Shot Girl

One student's story of trading her comfortable shoes for 6-inch heels.

Photo by Brennan Booker

The first time I ever stepped foot in a strip club, I applied for a job. The three o’clock sunshine vanished with the shutting door, and I entered a self-sufficient little world, sealed totally from the outside. All at once it was dark and loud, and I felt the particular way club music jars the body. A man in a three-piece suit led me over garish hotel carpeting to an office just big enough for two standing adults. 

“Does your significant other know about this?” he asked me.

“Yes,” I said. 

“Your parents?”


He checked the appropriate boxes on my papers. 

“You’ll start this Friday at 10. At night.” He smiled at me kindly. 

For three months during my senior year of college, I drove to work at 9:30 p.m., toting a duffel bag that held, variably, black miniskirts, booty shorts, fishnet stockings, garters, and, always, a white corset and a set of patent black heels. At the club, I would skirt invisibly through a packed nightclub to the locker rooms, where naked women smoked cigarettes and trimmed tampon strings. There I stashed my thrift store jeans and Doc Martens, and picked up a fluorescent serving tray for the night. 

I told everyone I was cocktail waitressing at a strip club for the money, which was not totally true, although I suppose I believed it then. My moneymakers were rare anyways, the older men who were from out-of-town and came alone and sat quietly. These were the ones who left me business cards wrapped in hundred dollar bills. Besides those, it was hit-or-miss most nights — the other girls who had been there for years told me business these days was not like it used to be. 

I knew when I started that it appealed to me to wear false eyelashes and lipstick to work — to be free to present what beauty I had, without embarrassment, in the most extravagant manner I could manipulate. I was unattractive as a teen, which I shed off by a Spartan force of will when I grew older. I lost loads of weight and learned to draw on my eyebrows and stopped wearing clothes that I liked for those that flattered me. I felt I was almost there, at that pinnacle I had dreamed of for years, but it would not be assured except through trial. At the strip club, I would find proof and validation, once and for all, that I was pretty and desirable, and thus fated to live a happy, fulfilled life. Then, I would stop obsessively watching myself through the selfie camera on my phone or taking videos of my outfits to try and determine how thin I looked to others. 

The strip club is built to communicate the desires of men. What he desires and how he will desire it is already laid out, in the most distilled version of the timeless formula for sex. In a strip club, a man knows everything he sees is his, in a way, if he only asks for it, and then pays. I could see some of my coworkers found this type of frankness rude — I didn’t. When I began work, I felt all the hidden codes of everyday life fall away. I was no longer required to decipher my level of desirability on subtleties and glances and numbers of emojis sent in a text. There was no possibility of misjudgments because of insecurity or extraneous bravado. If a man fanned out ten 100-dollar bills between his hands, and told me I could have them for a lap dance, then my worth was $1,000, which I could, literally, take to the bank. It was addicting. I kept a count of marriage proposals in my head.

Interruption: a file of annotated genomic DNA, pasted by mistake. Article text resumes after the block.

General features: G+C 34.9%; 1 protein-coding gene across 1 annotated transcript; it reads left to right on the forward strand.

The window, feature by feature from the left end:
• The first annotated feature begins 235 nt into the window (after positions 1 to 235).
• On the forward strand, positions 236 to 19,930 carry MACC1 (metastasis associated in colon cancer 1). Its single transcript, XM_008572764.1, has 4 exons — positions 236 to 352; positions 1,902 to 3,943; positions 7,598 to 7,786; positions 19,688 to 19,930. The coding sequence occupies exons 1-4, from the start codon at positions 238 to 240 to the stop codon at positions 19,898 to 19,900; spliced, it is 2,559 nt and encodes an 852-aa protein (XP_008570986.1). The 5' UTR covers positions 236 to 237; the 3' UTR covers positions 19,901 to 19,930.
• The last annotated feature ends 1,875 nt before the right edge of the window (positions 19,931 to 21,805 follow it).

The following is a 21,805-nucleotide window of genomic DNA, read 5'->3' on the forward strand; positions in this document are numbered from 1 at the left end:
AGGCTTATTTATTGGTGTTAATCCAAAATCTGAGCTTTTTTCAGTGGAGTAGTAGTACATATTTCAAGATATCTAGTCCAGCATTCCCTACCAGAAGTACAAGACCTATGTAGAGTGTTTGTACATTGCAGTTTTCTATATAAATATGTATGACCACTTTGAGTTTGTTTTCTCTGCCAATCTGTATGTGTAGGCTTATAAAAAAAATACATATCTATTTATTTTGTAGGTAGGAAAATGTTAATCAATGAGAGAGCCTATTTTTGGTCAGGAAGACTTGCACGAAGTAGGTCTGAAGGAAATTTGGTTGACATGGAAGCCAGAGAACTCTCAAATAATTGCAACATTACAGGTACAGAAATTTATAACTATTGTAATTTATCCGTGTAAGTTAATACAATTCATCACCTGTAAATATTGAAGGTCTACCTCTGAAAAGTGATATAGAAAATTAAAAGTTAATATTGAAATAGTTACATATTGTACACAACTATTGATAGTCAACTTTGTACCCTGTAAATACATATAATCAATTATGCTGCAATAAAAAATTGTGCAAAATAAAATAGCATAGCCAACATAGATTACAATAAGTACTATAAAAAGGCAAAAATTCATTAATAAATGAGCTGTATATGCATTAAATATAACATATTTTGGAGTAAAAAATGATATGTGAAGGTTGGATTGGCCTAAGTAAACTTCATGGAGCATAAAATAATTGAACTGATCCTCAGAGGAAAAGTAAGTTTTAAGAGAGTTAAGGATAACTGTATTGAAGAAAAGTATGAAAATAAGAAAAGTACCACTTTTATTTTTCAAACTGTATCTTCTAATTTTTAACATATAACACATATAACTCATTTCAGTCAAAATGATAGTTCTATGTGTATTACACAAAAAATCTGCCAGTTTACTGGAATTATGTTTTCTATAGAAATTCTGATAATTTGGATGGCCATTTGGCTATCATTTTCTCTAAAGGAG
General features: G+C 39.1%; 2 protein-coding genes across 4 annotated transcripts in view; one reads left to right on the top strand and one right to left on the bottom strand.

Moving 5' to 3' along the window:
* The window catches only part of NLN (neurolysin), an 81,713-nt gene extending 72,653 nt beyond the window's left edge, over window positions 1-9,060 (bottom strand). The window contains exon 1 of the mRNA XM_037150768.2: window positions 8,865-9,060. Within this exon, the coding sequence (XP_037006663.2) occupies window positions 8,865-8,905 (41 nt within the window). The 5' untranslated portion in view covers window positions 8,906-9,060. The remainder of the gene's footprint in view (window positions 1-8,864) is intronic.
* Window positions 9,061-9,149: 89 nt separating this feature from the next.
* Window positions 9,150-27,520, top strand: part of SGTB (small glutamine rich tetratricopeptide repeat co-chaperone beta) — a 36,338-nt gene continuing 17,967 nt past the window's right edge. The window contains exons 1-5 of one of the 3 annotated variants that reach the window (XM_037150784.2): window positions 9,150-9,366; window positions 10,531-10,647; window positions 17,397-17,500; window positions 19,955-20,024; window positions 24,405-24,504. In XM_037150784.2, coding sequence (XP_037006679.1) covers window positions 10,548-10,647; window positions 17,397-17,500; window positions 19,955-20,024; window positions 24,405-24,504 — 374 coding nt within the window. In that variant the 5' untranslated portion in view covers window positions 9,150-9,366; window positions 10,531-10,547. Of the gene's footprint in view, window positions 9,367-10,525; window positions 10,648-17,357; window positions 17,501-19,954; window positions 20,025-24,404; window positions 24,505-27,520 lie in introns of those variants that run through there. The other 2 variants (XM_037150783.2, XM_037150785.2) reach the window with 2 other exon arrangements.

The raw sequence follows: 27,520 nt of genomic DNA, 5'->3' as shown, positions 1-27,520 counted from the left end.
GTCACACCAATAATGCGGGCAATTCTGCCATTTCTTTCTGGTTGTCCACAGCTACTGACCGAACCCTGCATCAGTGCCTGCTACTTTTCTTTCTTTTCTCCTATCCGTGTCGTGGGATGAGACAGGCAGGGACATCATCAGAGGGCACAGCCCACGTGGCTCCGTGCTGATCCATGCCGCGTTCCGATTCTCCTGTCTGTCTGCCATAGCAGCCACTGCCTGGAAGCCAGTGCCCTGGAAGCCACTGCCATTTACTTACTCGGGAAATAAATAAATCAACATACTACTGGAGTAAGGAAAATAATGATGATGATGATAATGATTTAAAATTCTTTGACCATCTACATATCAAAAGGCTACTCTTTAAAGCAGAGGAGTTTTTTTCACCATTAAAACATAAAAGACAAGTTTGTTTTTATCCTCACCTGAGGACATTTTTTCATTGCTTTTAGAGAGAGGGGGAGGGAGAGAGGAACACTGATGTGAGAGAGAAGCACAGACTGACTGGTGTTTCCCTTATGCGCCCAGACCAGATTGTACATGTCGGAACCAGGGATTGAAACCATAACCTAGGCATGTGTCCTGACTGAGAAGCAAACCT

The thrill was short-lived. It did not take me long to weary of it, the competition and hustle of it, and something sinister began to surface. Have you ever stayed long enough at a strip club to hear the music cut off and see the lights turn on? A cluster of men cling to the bar — some of them you know had arrived at 9 or 10 and will leave in broad daylight, almost. Dissatisfaction hangs off of them like an odor. You can tell that they are realizing the night is over and nothing has changed, really, from before the night began. Maybe one of the men walks over to you and begins a conversation. You smile but look to move away. He can’t buy any drinks from you anymore, and, anyway, he does not look like the ones that have money. He senses your intentions and quickly throws a few crumbled dollar bills onto your tray to keep you for a moment longer, to maybe tell you how “this kind of place” is not really where he likes to hang out actually, if you really got to know him. 

The uneasiness I felt became harder to ignore. I knew it was not just cash that I exchanged with the men at work. Every time, I felt something unnamable seeping from me, an investment I added against my will, which I would never be willing to fulfill. I thought I could work at a strip club and walk away with zero losses, to come and take my fill of adoration, enough to confirm a future potential for love, a love that would have absolutely nothing to do with strip clubs and the men who go to strip clubs. After all, it was the same. Love is a two-sided thing everywhere, even in strip clubs, and life is a series of trade-offs and compromises.

One night, a man stood up in the middle of the club floor and threw a thick stack of ones into the air. I remember stooping at his feet to pick them up, laughing with my coworkers, while the DJ’s voice rang out over a heavy bass, and the strobe lights went spinning. The man who threw the money watched a beautiful woman pole dance naked as more beautiful women scrambled at his feet. Sex and money and power — it was his turn, then, to feel it. Mine would come and go and come again. In the club, everybody got a turn, if only for a moment. 

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